SRI NAGAR: Encounters between militants and security forces in the Kashmir Valley have dropped significantly ever since the Centre abrogated Articles 370 and 35 A that gave special rights to Kashmiris.
Two local Hizbul militants were killed by security forces at Pacchar in south Kashmir’s Pulwama district on November 26. Since then, no gunfight has taken place in central, south or north Kashmir, so far.
From August 5 onwards, 10 encounters have taken place in which 20 militants of Lashkar-e-Toiba, Hizbul Mujahideen, Jaish-e-Mohammad and Ansar Gazwatul Hind (AGH), an off-shoot of al Qaeda’s Kashmir cell, were killed by security forces.
In comparison, at least 136 militants were killed from January 1 to August 5. It means that on an average 19-20 militants were killed each month in the Kashmir Valley before the Centre scrapped J&K’s special status.
Security experts attributed the drop in encounters to thrust on the maintenance of law and order.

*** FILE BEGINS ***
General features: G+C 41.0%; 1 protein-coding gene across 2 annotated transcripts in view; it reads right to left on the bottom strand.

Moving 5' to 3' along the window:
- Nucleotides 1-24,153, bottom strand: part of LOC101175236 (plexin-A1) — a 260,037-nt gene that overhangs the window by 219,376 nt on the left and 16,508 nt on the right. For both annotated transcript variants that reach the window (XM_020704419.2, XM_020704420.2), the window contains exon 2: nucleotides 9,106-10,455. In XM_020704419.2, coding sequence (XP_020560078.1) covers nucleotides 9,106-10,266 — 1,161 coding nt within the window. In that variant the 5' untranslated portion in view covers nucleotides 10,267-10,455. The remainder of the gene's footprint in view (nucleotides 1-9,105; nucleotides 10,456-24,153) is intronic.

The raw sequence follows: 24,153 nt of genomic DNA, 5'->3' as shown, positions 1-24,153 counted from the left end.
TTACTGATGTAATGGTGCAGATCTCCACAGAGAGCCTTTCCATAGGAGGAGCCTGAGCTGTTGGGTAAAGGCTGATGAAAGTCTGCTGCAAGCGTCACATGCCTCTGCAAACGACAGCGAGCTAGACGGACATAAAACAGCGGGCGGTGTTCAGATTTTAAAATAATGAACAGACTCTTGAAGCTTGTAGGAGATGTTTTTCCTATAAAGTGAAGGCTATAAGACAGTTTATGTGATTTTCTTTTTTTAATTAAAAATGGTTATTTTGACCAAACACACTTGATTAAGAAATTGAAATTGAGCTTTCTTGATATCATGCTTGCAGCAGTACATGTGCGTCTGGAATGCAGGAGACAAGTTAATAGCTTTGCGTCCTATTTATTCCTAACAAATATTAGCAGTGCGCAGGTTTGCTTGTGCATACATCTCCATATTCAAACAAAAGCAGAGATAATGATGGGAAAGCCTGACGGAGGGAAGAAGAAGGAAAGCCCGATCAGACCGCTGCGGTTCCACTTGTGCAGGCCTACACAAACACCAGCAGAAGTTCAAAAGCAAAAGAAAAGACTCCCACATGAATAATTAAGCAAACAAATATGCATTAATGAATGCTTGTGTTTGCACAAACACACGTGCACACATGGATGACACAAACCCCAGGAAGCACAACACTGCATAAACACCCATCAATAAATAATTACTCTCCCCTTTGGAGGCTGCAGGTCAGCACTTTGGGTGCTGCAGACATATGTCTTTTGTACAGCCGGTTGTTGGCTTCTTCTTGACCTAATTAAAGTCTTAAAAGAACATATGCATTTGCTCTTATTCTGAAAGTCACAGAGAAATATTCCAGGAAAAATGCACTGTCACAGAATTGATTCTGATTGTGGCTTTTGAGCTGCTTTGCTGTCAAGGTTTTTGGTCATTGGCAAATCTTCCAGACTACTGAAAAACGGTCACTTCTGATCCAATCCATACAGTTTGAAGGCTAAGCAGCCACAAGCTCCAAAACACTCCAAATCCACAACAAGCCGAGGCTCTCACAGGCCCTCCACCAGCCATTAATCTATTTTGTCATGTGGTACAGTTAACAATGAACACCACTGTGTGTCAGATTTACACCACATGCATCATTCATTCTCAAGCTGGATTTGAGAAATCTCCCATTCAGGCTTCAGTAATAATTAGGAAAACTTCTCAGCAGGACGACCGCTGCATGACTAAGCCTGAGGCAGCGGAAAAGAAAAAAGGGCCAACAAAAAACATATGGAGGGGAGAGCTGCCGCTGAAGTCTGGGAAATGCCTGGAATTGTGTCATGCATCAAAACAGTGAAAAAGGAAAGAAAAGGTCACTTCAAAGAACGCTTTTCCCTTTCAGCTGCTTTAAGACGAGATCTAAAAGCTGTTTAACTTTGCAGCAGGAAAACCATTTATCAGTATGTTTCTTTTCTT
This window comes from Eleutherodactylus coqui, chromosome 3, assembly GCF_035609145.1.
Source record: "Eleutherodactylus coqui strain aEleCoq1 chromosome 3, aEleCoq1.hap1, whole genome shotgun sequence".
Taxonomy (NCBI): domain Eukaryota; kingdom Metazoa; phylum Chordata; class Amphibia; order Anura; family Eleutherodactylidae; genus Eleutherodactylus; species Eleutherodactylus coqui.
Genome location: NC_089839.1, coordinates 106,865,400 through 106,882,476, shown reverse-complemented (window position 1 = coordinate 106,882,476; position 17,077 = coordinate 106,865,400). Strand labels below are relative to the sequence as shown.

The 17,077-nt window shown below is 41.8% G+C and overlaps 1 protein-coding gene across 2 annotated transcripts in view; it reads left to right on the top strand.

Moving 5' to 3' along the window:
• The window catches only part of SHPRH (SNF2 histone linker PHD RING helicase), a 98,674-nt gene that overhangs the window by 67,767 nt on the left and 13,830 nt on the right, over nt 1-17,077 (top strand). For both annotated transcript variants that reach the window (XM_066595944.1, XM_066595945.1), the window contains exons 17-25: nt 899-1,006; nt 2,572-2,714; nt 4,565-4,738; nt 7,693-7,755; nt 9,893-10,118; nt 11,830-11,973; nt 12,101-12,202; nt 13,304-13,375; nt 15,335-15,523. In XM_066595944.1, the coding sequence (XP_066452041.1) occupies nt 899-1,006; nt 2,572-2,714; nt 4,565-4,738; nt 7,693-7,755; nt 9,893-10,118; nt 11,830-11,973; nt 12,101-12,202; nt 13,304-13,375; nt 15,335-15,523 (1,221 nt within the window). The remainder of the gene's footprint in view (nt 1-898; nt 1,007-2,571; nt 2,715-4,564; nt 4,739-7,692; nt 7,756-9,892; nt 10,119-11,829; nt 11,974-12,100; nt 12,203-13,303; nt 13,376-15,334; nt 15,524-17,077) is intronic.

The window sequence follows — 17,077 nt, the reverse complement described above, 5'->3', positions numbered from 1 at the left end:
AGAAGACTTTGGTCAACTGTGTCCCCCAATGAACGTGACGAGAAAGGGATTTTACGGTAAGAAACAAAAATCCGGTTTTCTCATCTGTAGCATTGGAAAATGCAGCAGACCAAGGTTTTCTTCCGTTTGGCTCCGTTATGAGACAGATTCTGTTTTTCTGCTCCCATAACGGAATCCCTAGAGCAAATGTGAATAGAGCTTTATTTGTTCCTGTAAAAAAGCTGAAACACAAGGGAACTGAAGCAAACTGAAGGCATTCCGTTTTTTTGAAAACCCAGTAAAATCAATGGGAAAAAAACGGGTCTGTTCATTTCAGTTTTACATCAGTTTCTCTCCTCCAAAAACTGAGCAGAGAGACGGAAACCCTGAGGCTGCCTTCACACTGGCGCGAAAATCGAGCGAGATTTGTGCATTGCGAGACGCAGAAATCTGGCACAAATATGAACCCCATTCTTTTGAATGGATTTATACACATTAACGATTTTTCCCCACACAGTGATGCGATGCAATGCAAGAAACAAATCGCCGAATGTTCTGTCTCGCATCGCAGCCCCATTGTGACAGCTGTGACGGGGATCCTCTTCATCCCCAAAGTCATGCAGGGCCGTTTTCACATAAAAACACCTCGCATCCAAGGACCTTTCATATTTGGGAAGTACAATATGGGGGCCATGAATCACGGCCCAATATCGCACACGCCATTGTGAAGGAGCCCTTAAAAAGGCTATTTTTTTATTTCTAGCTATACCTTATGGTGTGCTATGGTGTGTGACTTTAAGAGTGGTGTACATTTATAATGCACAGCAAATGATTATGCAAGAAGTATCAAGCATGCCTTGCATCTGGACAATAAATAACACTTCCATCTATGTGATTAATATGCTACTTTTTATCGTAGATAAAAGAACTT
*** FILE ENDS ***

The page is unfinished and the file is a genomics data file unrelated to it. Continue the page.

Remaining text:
“After scrapping of Article 370, the main focus of security forces was to maintain law and order and maintain peace. In doing so, anti-militancy operations took a backstage, and it gave a much-needed breather to militants,” a security expert said.
At this time of the year, the source said, militants used to come out from hideouts and their chances of detection increased.
“However, we have seen no detection of militants and no encounters in last 23 days. This clearly implies that militants have changed their strategy,” the expert said.
“Militants may now be making less use of mobile phones for avoiding detection by security forces.”
Internet blockade is also hampering anti-militancy operations. A security official admitted that internet suspension has an impact on anti-militancy operations.
However, Deputy Inspector General, South Kashmir, Atul Goel told this newspaper that security forces are continuing their anti-militancy operations.
Encounters are down because fewer militants are now active in the Kashmir Valley, the senior police officer said.